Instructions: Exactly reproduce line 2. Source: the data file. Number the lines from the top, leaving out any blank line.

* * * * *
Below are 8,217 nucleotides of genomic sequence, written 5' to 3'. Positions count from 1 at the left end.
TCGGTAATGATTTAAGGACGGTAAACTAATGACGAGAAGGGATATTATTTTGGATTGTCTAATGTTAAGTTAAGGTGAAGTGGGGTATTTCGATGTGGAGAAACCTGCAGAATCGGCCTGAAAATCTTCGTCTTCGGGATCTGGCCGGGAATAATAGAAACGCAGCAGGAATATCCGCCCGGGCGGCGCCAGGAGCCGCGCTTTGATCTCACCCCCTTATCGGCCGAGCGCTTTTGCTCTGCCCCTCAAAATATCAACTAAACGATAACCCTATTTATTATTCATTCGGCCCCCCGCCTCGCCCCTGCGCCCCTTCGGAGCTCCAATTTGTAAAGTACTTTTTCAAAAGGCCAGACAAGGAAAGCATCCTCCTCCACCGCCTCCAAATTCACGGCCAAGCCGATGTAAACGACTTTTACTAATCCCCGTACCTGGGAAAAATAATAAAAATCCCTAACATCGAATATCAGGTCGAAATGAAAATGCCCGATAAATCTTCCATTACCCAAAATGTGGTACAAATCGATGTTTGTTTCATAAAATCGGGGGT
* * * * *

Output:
TCGGTAATGATTTAAGGACGGTAAACTAATGACGAGAAGGGATATTATTTTGGATTGTCTAATGTTAAGTTAAGGTGAAGTGGGGTATTTCGATGTGGAGAAACCTGCAGAATCGGCCTGAAAATCTTCGTCTTCGGGATCTGGCCGGGAATAATAGAAACGCAGCAGGAATATCCGCCCGGGCGGCGCCAGGAGCCGCGCTTTGATCTCACCCCCTTATCGGCCGAGCGCTTTTGCTCTGCCCCTCAAAATATCAACTAAACGATAACCCTATTTATTATTCATTCGGCCCCCCGCCTCGCCCCTGCGCCCCTTCGGAGCTCCAATTTGTAAAGTACTTTTTCAAAAGGCCAGACAAGGAAAGCATCCTCCTCCACCGCCTCCAAATTCACGGCCAAGCCGATGTAAACGACTTTTACTAATCCCCGTACCTGGGAAAAATAATAAAAATCCCTAACATCGAATATCAGGTCGAAATGAAAATGCCCGATAAATCTTCCATTACCCAAAATGTGGTACAAATCGATGTTTGTTTCATAAAATCGGGGGT